We have discussed the issue of a deaf couple wanting to use embryo selection to choose a deaf child before, and now the issue is again being discussed in connection with the UK's hopeless mess of a bill that seeks to regulate all human reproduction. The issue is important on several levels and I think worth revisiting. From the story:
Like any other three-year-old child, Molly has brought joy to her parents. Bright-eyed and cheerful, Molly is also deaf - and that is an issue which vexes her parents, though not for the obvious reasons. Paula Garfield, a theatre director, and her partner, Tomato Lichy, an artist and designer, are also deaf and had hoped to have a child who could not hear.
'We celebrated when we found out about Molly's deafness,' says Lichy. 'Being deaf is not about being disabled, or medically incomplete--it's about being part of a linguistic minority. We're proud, not of the medical aspect of deafness, but of the language we use and the community we live in.'Now the couple are hoping to have a second child, one they also wish to be deaf --and that desire has brought them into a sharp confrontation with Parliament. The government's Human Fertilisation and Embryology (HFE) bill, scheduled to go through the Commons this spring, will block any attempt by couples like Garfield and Lichy to use modern medical techniques to ensure their children are deaf.
And here is the crux of the issue:
'Paula is now in her early 40s,' says Lichy. 'Our first daughter was born naturally, but due to Paula's age, we may need IVF for the second.' The trouble is that, according to clause 14/4/9 of the bill, the selection of a hearing child through IVF is permitted, but embryos found to have deafness genes will be automatically discarded. 'This sends out a clear and direct message that the government thinks deaf people are better off not being born,' says Steve Emery, a sign-language expert at Heriot-Watt University.
This point is backed by Lichy. 'It is a cornerstone of modern society and law that deaf and hearing people have equal rights. If hearing people were to have the right to throw away a deaf embryo, then we as deaf people should also have the right to throw away a hearing embryo.'
Her logic is impeccable. The evil act is automatically discarding certain categories of embryos because they aren't deemed good enough. This is eugenics, pure and simple, and it is evil in that, as the woman said, it presumes some lives have greater value than others. And in an age of radical individualism, if eugenics is good from one angle it is just as good from another.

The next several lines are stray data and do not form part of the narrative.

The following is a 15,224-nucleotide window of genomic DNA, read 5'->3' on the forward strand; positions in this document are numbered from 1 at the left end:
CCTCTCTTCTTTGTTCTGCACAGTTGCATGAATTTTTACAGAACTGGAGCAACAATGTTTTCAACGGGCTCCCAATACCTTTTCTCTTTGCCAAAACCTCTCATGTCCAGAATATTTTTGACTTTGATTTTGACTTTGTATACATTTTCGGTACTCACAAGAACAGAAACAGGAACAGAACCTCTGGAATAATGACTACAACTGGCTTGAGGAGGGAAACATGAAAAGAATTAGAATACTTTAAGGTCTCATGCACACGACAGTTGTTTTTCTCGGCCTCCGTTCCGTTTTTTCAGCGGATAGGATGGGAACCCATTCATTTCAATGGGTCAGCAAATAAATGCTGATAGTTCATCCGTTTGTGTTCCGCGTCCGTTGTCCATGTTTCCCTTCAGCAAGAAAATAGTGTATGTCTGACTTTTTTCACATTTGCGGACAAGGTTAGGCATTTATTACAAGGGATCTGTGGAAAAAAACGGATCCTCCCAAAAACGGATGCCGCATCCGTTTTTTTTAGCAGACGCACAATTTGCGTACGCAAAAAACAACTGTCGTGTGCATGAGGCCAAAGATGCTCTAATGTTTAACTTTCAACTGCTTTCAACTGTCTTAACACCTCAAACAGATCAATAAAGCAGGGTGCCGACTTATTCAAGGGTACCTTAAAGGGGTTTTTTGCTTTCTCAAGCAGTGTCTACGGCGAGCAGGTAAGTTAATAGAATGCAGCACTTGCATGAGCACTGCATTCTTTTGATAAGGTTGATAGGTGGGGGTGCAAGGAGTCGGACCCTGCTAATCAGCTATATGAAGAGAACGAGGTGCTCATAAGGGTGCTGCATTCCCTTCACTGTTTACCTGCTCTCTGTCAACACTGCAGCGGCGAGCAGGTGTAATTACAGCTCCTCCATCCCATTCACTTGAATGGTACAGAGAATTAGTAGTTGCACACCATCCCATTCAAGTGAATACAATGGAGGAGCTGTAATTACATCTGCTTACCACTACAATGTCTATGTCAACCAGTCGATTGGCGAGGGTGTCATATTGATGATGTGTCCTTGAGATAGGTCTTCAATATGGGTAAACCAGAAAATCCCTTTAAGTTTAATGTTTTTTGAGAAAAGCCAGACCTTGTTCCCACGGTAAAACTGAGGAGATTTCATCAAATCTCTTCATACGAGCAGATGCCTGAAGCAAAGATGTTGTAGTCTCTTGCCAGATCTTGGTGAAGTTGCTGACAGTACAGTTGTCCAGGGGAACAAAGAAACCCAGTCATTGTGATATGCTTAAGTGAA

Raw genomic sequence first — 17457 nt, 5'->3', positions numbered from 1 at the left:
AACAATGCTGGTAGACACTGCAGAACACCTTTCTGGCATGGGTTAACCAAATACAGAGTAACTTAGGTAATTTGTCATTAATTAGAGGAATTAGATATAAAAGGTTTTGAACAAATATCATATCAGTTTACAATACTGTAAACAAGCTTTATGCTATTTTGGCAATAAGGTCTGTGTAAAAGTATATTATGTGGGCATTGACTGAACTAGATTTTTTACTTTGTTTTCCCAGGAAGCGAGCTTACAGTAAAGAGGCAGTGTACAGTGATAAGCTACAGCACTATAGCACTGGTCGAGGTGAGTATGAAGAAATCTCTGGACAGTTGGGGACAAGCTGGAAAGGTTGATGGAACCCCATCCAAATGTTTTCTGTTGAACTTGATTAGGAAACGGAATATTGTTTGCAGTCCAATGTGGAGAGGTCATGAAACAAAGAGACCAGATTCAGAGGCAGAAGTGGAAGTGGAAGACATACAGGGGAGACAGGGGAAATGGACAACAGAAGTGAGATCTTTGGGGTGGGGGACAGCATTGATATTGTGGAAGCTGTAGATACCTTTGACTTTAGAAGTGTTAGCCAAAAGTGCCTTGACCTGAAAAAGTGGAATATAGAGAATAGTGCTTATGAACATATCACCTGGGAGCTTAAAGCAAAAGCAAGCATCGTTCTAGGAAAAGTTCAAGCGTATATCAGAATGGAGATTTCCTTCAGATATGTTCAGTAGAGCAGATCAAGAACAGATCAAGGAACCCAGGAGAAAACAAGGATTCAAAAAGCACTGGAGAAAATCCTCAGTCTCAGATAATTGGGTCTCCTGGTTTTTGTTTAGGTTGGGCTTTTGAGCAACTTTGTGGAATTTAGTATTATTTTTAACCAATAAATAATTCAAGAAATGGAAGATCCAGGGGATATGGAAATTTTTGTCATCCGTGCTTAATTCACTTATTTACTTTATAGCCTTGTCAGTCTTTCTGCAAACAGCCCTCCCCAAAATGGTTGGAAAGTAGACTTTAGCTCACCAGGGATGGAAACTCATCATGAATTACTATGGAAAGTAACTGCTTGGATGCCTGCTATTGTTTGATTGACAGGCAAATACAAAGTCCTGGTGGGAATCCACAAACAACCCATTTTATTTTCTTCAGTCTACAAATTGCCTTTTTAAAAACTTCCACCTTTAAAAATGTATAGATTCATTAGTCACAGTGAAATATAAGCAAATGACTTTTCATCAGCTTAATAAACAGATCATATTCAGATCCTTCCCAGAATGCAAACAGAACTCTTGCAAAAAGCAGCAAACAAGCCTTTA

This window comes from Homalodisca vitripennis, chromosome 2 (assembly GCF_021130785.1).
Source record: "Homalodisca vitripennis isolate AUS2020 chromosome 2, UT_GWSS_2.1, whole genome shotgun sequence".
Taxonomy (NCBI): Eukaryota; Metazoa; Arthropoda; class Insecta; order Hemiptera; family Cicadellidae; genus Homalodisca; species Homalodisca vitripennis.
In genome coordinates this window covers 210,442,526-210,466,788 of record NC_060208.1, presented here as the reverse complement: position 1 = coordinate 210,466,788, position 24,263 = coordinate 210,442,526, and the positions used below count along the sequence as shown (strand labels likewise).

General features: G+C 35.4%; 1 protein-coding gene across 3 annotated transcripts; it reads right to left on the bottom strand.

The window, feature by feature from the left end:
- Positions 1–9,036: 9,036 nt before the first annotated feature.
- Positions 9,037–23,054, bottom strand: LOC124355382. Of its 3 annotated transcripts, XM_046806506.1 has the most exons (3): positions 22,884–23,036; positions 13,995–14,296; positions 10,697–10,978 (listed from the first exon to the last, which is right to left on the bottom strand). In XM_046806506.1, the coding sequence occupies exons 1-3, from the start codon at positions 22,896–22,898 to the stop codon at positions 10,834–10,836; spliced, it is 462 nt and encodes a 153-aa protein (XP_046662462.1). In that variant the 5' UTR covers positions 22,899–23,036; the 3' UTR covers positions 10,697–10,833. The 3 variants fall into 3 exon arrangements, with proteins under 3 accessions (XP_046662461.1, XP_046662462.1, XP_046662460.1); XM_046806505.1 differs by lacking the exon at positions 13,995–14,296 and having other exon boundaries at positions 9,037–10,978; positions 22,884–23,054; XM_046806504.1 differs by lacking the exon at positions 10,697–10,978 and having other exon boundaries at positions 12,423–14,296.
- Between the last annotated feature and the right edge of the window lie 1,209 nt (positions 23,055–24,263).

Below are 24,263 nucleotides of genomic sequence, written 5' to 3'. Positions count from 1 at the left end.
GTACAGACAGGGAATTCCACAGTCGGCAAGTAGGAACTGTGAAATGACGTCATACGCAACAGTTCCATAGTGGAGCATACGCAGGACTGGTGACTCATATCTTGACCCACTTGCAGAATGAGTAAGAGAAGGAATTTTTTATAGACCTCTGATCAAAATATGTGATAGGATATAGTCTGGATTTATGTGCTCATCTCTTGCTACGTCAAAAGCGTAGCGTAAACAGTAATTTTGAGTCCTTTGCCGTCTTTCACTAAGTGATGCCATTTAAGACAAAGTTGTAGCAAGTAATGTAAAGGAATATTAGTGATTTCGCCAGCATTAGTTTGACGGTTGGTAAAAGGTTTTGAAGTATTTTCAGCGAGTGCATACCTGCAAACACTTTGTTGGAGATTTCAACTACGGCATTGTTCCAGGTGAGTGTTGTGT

This right to have the baby we want, or not have the one we don't, includes the killing of viable late gestational babies. Indeed, one disgusting doctor is making an international practice of what amounts to infanticide:
This point is demonstrated, somewhat unexpectedly, at Dr Warren Hern's clinic in Boulder, Colorado. Hern is one of a handful of specialists worldwide willing to perform abortions beyond 24 weeks' gestation, the legal cut-off point in most of Europe for terminating a pregnancy. And he is increasingly seeing British women for terminations that would be against the law in their home country, despite the fact that British providers--nervous of entering a legal grey area--refuse to refer them to him.
This is all very disheartening. We are fast becoming a society permeated in ME! I! ME! I!--and it is driving us toward the culture of death. Booth Gardner wants to legalize assisted suicide in Washington, yelling in speeches, "MY life! MY death! MY Choice!" A deaf couple wants their children to be deaf because it fulfills their desire to be part of a subculture, so out go their other embryonic offspring into the medical waste container. Other parents demand a child without disability--even if it means resorting to late term abortion or infanticide. If someone experiences a profound brain injury, we take away their food and water based on their quality of life, and call it medical ethics.
What is being lost in all of this solipsism and neurotic obsession with control is the concept of true community. We are not islands onto ourselves but part of a whole. Some of the best things that happen in life turn out to be those things we didn't want and didn't expect. Each and every one of us belongs. None should be considered discardable refuse.
Individual freedom is a very important part of liberty, but it brings with it responsibility. We also have to consider our place within the greater whole. And that seems to have been lost in the stampede to fulfill ourselves no matter what it might to do the weak and vulnerable--even our own children.
Culture of death? It is found at the crossroads of solipsism and radical individualism.
Labels: Engineering a Culture of Death